May 2007 - Volume 11, Issue 10
Editorial – Mary, The Mother Of Christ
By Rev. Mark Connolly
One of the most powerful personalities in the history of the Catholic Church is Mary, the mother of Christ. There is no doubt that when you go back for the last 2,000 years Mary has played a tremendous role in the birth, the guidance and the direction of the Catholic Church. It was Mary, you might recall, after Pentecost, when the apostles were confused and bewildered, it was Mary who dynamized and finally directed them, the 12 Apostles, to go to the ends of the world to preach the gospel of her son. The gospel of peace and love.
If you go from the first century of the Catholic Church to the present century of the Catholic Church, almost every country in the world has some sort of a picture or an icon or a church named after this most powerful woman. If you look at the tremendous devotion that men and women from different countries have had concerning Mary, it is a great tribute to the influence that she has had in directing their lives.
Traditionally the month of May has always been dedicated to honoring Mary, the mother of Christ. The rosary processions, the coronations, all have been used to honor the mother who gave birth to Christ. In every century, Mary has played an influential role from the very beginning of the Church. She has been the inspiration, the leader, she has been the director of thousands of souls who went to the ends of the world preaching the Gospel of love, the Gospel of her Son.
Today when you think of the war in Iraq and all the devastations that it has been causing and no one seems to have any definitive pragmatic idea as to how and when it is going to end, it would seem to me that those who believe in the power of Mary should definitively ask her help and her intercession to bring peace into that troubled land. We all know from classical studies that more things are brought about by prayer than this world has ever dreamed about. And we also know the prayer and the language of St. Paul can move mountains. And I think if our faith is strong and our belief in Mary is strong, than that belief and that faith in the form of prayer, your prayers, my prayers, everyone's prayers during this month undoubtedly could have a tremendous influence in bringing peace out of the chaos in Iraq.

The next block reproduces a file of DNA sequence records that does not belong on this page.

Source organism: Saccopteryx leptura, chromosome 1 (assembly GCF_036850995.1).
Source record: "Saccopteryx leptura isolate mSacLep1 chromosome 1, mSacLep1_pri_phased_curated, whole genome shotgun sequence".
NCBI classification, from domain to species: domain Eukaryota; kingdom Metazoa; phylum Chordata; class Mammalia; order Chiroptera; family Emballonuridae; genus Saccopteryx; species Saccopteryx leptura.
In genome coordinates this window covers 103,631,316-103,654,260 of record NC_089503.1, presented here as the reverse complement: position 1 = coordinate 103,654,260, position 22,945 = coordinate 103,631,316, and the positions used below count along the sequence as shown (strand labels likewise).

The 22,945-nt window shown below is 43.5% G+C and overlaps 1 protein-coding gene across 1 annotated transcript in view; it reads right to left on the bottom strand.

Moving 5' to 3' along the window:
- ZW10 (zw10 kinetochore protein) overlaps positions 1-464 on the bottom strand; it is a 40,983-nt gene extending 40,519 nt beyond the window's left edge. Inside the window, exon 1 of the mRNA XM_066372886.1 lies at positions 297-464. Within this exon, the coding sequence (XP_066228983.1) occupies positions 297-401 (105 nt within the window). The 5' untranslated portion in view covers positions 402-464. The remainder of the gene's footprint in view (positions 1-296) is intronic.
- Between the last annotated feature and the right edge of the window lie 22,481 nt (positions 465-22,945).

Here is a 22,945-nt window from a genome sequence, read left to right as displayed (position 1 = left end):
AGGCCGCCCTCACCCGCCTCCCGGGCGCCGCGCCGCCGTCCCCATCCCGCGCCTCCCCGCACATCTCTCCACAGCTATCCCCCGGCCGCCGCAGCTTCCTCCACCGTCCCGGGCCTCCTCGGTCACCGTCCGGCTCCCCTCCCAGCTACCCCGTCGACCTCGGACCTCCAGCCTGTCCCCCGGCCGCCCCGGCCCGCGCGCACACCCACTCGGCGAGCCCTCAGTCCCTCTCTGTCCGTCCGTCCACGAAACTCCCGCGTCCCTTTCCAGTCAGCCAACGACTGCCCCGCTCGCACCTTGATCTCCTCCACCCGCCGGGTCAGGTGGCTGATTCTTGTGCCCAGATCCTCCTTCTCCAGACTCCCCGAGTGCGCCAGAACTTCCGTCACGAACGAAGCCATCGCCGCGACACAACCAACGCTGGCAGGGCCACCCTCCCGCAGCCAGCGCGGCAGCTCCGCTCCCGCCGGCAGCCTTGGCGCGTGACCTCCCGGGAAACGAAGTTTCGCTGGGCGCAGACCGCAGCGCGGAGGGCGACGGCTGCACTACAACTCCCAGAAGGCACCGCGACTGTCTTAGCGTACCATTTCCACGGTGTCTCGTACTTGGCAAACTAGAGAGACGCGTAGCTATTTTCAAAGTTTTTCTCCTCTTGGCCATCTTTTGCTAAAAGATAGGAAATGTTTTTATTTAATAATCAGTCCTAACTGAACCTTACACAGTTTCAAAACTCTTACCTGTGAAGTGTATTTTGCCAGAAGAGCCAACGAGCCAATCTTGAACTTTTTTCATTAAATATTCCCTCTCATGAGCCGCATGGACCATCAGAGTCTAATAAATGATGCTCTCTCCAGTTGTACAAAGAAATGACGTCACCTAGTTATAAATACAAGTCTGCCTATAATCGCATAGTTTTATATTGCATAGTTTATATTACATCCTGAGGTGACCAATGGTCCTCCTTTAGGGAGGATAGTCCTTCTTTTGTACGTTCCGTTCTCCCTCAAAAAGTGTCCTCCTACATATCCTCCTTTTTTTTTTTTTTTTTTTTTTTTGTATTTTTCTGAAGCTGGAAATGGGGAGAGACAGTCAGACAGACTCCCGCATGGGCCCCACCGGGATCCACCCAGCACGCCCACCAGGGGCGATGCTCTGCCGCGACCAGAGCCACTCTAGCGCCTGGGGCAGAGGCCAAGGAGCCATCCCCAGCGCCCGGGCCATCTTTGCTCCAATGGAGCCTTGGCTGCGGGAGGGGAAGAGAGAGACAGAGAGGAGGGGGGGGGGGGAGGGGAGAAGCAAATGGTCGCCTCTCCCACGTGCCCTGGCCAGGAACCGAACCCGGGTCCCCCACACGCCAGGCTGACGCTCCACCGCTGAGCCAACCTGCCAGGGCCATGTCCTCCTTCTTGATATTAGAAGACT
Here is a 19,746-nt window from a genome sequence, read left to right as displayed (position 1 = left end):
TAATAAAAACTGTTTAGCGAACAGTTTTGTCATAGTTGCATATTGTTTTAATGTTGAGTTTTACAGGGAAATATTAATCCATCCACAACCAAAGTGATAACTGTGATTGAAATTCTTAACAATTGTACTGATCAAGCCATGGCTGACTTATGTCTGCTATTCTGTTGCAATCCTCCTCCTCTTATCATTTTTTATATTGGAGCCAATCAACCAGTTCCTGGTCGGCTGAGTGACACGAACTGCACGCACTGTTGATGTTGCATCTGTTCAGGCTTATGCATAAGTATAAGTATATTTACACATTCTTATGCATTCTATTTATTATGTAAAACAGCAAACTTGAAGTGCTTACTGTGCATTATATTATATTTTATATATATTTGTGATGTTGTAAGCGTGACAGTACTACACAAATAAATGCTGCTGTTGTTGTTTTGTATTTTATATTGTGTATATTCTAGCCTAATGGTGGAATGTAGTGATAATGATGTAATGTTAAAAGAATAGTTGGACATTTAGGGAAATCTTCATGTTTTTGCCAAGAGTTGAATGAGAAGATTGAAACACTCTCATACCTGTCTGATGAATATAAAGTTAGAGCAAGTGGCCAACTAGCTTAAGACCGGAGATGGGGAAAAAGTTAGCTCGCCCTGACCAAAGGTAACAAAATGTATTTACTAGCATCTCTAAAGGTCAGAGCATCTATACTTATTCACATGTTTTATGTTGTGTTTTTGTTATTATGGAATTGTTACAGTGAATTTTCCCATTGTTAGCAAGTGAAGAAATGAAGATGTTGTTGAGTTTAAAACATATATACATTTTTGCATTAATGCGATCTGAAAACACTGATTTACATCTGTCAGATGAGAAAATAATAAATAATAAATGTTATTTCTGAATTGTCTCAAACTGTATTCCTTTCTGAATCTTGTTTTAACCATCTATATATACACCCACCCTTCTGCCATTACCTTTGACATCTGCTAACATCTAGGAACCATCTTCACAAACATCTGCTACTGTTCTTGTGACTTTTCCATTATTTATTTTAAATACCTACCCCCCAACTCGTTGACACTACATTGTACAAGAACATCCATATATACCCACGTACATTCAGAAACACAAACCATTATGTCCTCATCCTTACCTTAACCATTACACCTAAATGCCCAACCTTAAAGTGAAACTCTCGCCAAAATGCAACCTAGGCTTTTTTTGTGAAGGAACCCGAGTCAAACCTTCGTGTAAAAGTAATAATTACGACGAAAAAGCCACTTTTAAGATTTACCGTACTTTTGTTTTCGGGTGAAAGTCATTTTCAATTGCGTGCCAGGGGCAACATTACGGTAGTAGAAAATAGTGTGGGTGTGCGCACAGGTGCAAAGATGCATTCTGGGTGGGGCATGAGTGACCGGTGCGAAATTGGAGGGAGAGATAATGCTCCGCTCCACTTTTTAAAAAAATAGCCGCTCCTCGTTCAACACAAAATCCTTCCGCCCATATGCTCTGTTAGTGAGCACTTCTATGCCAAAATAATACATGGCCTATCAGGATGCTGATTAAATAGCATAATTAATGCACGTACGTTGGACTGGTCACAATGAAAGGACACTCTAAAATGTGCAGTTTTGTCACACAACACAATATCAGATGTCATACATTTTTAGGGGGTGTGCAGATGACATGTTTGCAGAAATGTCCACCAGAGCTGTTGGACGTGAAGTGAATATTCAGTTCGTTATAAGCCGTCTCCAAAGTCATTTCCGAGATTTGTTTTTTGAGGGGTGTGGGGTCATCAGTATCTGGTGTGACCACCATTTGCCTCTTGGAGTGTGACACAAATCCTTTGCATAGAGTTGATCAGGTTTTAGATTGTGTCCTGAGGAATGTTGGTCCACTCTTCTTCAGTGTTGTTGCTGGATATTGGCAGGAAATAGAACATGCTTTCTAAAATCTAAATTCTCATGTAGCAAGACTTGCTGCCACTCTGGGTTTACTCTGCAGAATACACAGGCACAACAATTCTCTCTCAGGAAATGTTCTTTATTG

When some nonbeliever reads these words, undoubtedly he will chuckle at the naiveness of the words. But it seems to me so strange that during the war in Vietnam we dropped more bombs than probably at any time in the history of our country and the peace we won was a grudging peace. It seems strange to me that today we think peace will always be won by those who have the strongest military weapons. Our life will only change when our spirituality changes. Our spirituality has to be filled with periods of prayer and meditation. That is not only for our sanctity, but for our sanity. Concerning our prayer and meditation, on behalf of Mary, the mother of Christ, all we have to do is look back over 2,000 years and recognize the powerful influence and the powerful force she has been in bringing peace to the Catholic Church. There is no question about it we have 65 million Catholics in the United States. If the month of May is ever used by them in prayerful petitions to Mary, the mother of Christ, I don't doubt that their prayers will be answered and I certainly don't doubt that they will be helpful in bringing peace to our world.
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